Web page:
As Medra Justis sat in court Monday morning, she waited for a show. She didn't know what to expect, exactly -- perhaps something dramatic, something ripped straight from a TV script.
Justis had been waiting more than three years to see this, so she drove from Clemmons, N.C., to Bradley County looking for vindication.
"I am sure that he did something to her," Justis said.
She can't remember exactly when she found out. December 2009? January 2010? "When" has been a difficult question in so many ways during this case. But regardless of the date, Justis got a call that winter informing her that her niece, Marsha Brantley, was missing. She was 51.
No one had seen her for about six months. Some neighbors suspected foul play by her husband, Donnie Ray Brantley. Others didn't need hard proof. They were sure he killed her.
Finally, on Monday morning, as he came to court for a separate case, the Bradley County Sheriff's Office arrested Donnie Brantley on a charge of first-degree murder. Justis doesn't know precisely how it went down, but the arrest was quiet, and it was quick.
"We didn't even realize it until it was over," she said.
A grand jury indicted Brantley in July, but police could not arrest him until Monday. He has been living in Kingston, Ga., and did not return to the county until Monday, when he was due in court for a hearing related to a hindering-secured-creditors charge.
On Tuesday, he remained in the Bradley County Jail in lieu of a $500,000 bond. He is due in Criminal Court on Nov. 18 for an attorney status hearing.
Neighbors, meanwhile, said they were relieved by the arrest. For so long, they doubted that Donnie Brantley or anybody else would ever be charged. Investigators have not found Marsha Brantley's body.
They don't know exactly when she went missing. The grand jury indictment says that Donnie Brantley, 48, must have killed her some time between May 1, 2009, and July 31 of that year.
The couple lived at 328 Benwood Trail in Cleveland. Marsha Brantley owned three dogs -- all rescues -- and she walked them around the neighborhood several times a day. She was friendly, but removed. An introvert. She liked to write and was active on her blog.
Donnie Brantley was a handyman. For a while, neighbors say, he had a couple of men working for him. He built a porch for a home down the street from him. And he loved cycling. Almost every night after work, neighbors said, he would bike for a couple of hours.
The couple went out to breakfast almost every Saturday and Sunday. They seemed happy, though neighbors said Tuesday that you never quite know what is happening behind closed doors.
In July 2009, a woman living down the street from the Brantleys asked Donnie where his wife was. Nobody had seen her in about a month, and she walked her dogs almost every day. The woman recalled Donnie Brantley telling her that Marsha had gone out West for a vacation.
Others said he told them that his wife was visiting some missionary friends, or that she was trying to "find herself," or that she had just plain left him. A divorce would soon follow, he supposedly told some.
One neighbor, Joan Hanlon, did not ask Donnie about his wife's whereabouts. But, sometime in the summer of 2009, she remembers telling her husband that Marsha seemed to have disappeared.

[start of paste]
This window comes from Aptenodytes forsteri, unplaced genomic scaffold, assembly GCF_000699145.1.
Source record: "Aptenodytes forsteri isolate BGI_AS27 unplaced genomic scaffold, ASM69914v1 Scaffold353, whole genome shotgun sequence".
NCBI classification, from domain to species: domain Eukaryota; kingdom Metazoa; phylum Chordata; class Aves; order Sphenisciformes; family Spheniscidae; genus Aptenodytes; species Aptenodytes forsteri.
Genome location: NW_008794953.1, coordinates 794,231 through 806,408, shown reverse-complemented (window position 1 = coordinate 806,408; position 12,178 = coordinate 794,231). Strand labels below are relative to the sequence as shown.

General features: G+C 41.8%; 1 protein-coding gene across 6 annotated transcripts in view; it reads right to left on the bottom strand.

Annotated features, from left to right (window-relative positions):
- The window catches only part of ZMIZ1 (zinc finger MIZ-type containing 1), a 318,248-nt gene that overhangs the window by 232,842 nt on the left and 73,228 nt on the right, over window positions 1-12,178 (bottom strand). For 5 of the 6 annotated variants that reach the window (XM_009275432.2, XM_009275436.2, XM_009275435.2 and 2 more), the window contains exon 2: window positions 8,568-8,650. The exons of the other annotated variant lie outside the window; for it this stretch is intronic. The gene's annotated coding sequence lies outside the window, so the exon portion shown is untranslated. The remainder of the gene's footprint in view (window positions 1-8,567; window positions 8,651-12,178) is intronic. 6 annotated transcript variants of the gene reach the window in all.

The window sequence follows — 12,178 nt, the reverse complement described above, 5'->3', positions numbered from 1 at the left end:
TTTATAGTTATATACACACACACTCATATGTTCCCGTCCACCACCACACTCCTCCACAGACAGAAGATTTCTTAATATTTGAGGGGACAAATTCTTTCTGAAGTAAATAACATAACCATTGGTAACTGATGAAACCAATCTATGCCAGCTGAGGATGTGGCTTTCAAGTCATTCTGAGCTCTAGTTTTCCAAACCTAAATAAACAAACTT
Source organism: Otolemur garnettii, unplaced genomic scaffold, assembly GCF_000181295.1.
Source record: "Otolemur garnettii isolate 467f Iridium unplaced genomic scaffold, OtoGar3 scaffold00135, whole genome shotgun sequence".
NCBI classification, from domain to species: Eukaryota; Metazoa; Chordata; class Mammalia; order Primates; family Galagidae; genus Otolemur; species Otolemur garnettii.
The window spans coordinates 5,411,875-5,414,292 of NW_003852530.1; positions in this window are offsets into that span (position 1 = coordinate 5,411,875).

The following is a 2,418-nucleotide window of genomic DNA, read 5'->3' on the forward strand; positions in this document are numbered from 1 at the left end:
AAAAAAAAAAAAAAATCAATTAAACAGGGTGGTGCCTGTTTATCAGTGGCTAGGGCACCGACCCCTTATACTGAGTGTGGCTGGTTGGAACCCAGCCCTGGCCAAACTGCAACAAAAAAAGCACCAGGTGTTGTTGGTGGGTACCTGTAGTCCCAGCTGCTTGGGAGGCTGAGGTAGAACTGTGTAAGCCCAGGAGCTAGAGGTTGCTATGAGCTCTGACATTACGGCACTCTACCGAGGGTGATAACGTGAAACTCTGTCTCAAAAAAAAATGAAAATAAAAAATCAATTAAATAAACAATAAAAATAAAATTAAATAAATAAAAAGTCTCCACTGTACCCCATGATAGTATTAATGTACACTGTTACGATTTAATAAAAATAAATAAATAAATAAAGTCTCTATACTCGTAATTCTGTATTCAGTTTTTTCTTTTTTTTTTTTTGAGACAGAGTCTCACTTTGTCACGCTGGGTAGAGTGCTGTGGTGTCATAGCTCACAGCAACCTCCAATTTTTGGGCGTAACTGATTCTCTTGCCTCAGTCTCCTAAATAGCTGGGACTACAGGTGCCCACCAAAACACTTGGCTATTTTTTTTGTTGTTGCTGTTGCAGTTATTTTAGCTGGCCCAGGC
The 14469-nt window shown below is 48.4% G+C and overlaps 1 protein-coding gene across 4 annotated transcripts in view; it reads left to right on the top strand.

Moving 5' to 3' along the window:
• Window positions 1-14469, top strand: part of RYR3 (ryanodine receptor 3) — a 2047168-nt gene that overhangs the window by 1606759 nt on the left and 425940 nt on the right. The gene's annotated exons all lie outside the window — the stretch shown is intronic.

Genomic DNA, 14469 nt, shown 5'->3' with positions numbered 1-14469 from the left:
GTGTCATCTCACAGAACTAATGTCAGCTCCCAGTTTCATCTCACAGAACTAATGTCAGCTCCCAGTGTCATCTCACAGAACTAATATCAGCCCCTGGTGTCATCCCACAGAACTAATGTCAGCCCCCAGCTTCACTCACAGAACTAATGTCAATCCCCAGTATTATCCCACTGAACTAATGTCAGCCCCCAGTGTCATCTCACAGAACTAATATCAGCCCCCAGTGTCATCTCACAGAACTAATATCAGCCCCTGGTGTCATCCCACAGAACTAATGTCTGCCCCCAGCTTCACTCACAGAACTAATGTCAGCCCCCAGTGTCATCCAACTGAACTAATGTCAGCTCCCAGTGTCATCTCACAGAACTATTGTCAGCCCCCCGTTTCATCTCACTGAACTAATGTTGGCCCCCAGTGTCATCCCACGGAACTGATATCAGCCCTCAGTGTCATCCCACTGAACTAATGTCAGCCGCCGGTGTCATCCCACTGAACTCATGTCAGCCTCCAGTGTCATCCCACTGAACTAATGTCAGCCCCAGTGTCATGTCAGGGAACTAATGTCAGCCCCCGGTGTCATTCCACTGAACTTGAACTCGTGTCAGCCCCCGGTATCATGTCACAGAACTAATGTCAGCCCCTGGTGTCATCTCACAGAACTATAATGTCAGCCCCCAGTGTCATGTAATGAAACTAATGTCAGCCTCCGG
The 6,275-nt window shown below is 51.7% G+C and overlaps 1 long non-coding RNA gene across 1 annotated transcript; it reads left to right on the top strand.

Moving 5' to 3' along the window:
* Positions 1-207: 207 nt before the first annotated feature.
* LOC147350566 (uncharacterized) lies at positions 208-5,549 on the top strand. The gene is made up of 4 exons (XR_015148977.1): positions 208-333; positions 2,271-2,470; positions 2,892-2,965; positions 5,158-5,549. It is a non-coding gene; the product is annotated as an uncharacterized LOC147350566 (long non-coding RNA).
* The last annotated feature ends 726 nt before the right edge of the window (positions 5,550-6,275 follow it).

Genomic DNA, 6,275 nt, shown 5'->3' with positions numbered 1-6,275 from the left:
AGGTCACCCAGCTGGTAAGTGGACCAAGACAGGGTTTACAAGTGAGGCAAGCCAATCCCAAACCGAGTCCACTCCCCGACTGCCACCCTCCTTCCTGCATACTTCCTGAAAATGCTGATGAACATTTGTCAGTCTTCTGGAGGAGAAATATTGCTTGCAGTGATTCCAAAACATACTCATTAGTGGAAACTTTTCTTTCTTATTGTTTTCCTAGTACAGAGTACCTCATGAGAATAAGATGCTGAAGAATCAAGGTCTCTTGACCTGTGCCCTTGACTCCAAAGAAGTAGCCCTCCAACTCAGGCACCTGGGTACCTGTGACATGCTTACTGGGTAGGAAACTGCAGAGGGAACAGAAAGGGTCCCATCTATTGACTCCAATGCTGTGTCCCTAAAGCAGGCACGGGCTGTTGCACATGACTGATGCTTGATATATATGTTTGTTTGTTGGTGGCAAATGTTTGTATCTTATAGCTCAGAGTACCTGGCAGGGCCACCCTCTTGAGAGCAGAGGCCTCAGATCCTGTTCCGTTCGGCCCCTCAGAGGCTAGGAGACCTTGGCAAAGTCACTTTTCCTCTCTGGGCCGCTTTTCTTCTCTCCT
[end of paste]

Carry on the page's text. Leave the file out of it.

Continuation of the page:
"All of a sudden," she said, "you notice something's missing."
Eventually, one neighbor told Marsha's hairdresser that something didn't seem right about the disappearance. The hairdresser then told a lawyer she knew, and the lawyer told the 10th Judicial District Attorney's Office, which ultimately led to an investigation involving the Bradley County Sheriff's Office and the Tennessee Bureau of Investigation.
District Attorney Steve Bebb said Tuesday that Donnie Brantley was the primary suspect once the investigation began in November 2009. But, without Marsha's body, the chances of successfully prosecuting her husband seemed slim.
Bebb would not say Tuesday why prosecutors had enough evidence now to arrest Donnie Brantley.
But regardless of how the case ends, Justis said she was happy with the arrest. She said she was Marsha's closest living relative. Justis, 74, lived with Marsha's family when Marsha was a child.
Later, after Justis got married, she and her husband took their niece to Walt Disney World. Eventually, with time, they grew apart. Each woman had her own family now, and they didn't talk on the phone often.
But when Justis found out her niece was missing, she dedicated part of her life to helping investigators.
"It has consumed my whole mind, my whole being for the last four years," she said.
She passed out fliers around town with her niece's face on them. And when the TBI said it needed to know who Marsha's dentist was, Justis began flipping through the phone book and calling every dentist in town until she tracked down the right one. When Donnie Brantley abandoned his Cleveland house sometime in 2010, Justis hired a lawyer to help her get control of the property.
And after she did that, she searched through the house for evidence. She said she found her niece's journals, the last entry coming on June 2, 2009. She also found phone records and, in a trash bag behind the furnace in the basement, she found clothes, and a wedding album.
But now, she can only wait and watch what happens next.
"We're just praying that this will cause him to tell us where she is," Justis said. "I don't know that it will, but I pray."
Contact staff writer Tyler Jett at 423-757-6476 or at firstname.lastname@example.org.